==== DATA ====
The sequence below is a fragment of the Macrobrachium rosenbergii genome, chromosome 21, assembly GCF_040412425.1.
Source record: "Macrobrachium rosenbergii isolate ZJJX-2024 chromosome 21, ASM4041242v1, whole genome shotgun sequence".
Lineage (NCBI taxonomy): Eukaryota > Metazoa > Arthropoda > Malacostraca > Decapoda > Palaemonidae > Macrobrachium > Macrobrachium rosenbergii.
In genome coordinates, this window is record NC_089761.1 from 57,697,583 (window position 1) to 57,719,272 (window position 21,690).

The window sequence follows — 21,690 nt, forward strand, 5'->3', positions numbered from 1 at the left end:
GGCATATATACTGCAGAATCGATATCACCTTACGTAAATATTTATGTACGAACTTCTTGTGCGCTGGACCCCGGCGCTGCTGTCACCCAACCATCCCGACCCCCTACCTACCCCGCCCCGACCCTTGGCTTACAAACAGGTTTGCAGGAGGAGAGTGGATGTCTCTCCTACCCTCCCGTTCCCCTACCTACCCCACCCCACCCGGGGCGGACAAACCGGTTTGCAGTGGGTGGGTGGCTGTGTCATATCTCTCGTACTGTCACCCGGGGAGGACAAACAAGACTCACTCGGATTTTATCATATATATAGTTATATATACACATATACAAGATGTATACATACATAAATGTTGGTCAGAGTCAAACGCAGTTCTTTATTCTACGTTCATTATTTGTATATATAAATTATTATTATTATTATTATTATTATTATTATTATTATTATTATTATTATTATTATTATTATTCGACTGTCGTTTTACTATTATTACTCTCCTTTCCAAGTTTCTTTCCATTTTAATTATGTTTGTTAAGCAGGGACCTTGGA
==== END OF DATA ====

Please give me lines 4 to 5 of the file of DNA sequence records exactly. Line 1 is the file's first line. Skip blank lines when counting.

In genome coordinates, this window is record NC_089761.1 from 57,697,583 (window position 1) to 57,719,272 (window position 21,690).

The window sequence follows — 21,690 nt, forward strand, 5'->3', positions numbered from 1 at the left end: